Gabriel Moreno ($): The second half of the season should be enough of a sample size for the Diamondbacks to figure out that they should be playing the guy whom they gave up a star player to acquire this past offseason. Moreno is the superior offensive catcher in Arizona, but that hasn’t meant much as Carson Kelly has been the primary catcher since his return from injury. Moreno at this point is a speculative add for increased playing time in the second half, nothing more.
Ryan Jeffers ($): Jeffers has outplayed his counterpart Christian Vázquez in nearly every aspect of the game, and yet is still considered the backup on the roster. The Twins should make a correction to playing time coming out of the All-Star break.
Eury Pérez ($$$$): If Pérez’s fantasy manager in your league panic-dropped the rookie after one poor start and a demotion to Triple-A, immediately move him to the top of your waiver queue. Pérez was optioned to Double-A Pensacola for what Marlins officials are calling “rest,” but “not a complete shutdown.” Pérez has proven that he is an elite arm and should be bid on as such, even if he does miss some time for load management reasons.
Tarik Skubal ($$$$): Skubal flashed some amazing stuff last season, and looked really good in his abbreviated return earlier this week. A year ago, Skubal pitched through eight of his 21 starts without allowing an earned run. With the Tigers beginning to fall out of the race for the AL Central, they could be sellers at the deadline and Skubal could be a tempting target for a contending team. If he goes to a good ballclub, he immediately becomes even more appealing.
Kolby Allard ($$$): The latest Atlanta pitching reclamation project, Allard is thriving in the Braves’ starting rotation. Though he’s been limited to around 75 pitches in each of his first two starts, Allard has shown outstanding potential, including an eight-strikeout performance against the Twins. With an outstanding 32.6% CSW and a 14.6% swinging strike rate, Allard has the makings of a successful starter. If the Braves give him a longer leash in the second half, he’s a great target for wins and ratios.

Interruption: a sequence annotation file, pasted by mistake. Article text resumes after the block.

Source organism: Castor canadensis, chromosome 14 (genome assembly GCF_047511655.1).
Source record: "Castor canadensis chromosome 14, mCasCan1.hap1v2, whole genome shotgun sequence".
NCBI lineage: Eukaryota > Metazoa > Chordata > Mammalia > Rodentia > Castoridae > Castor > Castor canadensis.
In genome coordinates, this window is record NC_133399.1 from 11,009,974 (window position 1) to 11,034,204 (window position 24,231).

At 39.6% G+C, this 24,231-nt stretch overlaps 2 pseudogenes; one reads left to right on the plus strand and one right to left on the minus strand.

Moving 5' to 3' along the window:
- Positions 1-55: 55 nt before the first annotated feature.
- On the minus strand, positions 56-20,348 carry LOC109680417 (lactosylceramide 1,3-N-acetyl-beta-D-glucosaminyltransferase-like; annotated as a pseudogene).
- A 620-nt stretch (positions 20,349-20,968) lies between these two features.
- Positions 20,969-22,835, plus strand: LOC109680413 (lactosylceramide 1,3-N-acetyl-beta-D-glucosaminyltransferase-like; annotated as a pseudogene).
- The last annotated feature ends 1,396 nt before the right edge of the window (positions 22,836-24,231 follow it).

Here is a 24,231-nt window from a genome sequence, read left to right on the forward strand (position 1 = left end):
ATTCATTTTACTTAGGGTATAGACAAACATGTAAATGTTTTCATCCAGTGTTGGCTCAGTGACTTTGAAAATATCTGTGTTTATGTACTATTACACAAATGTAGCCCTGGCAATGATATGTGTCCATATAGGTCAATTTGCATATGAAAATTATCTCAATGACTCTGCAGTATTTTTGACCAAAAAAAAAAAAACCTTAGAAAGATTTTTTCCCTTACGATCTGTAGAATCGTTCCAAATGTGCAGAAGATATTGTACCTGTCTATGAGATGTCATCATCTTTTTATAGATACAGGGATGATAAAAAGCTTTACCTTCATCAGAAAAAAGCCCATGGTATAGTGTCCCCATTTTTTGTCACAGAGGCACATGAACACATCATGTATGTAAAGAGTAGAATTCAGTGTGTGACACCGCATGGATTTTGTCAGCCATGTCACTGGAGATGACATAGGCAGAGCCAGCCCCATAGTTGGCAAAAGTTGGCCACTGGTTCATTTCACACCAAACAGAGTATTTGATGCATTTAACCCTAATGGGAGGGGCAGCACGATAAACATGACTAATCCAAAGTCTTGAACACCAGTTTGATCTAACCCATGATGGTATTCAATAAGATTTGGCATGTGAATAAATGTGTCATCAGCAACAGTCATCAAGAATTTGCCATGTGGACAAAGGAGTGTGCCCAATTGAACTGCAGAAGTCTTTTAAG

Alek Manoah ($$): Manoah looked good in his return to the majors, albeit against a mostly punchless Tigers lineup. He generated seven whiffs on his four-seam fastball, more than he had in his previous three major league starts combined. The approach appears largely unchanged, so it’s unclear whether the results will be much better or not. If you haven’t already, read Nick’s take on Manoah in the June 7th SP Roundup before adding him.
Touki Toussaint ($): Once a highly-touted Braves pitching prospect — there have been so many in the past five years it’s insane — Toussaint is now pitching on the south side of Chicago. Toussaint has been good at limiting hard contact, but that’s about it. If he gets another turn in the rotation after the All-Star break, he’ll likely square off against the Mets, who’ve been uninspiring so far.
Aroldis Chapman ($$$): Since being traded to Texas, Chapman has slotted in as the Rangers’ setup man, pitching the eighth inning in each of his last two apperances. Chapman’s velocity is back up to 99 this season and his strikeout rate has jumped back up to 43.2% as well. If he’s available, scoop him. He’ll be the Rangers’ closer before too long.
Lucas Sims ($): Finally back from injury, Sims earned his first save of the season this past week (after Alexis Díaz had pitched the previous two games). Sims is the setup man in Cincinnati, but is first in line for the ninth if Díaz goes down with an injury or is unavailable due to fatigue.
Dauri Moreta ($): After one of the most promising starts in the majors, the Pirates are slowly falling out of the playoff race, sitting 8.5 games back of the division lead entering the Saturday slate. Pittsburgh closer David Bednar would make a lot of sense for contending teams to target in a trade at the deadline, and if he’s dealt, Moreta could fill in as the closer for the rest of the season. With a 32.9% CSW, a 14.5% swinging strike rate and a deceptive delivery, Moreta is worth a single-digit speculative add in deep leagues.
Featured image by Justin Paradis (@JustParaDesigns on Twitter)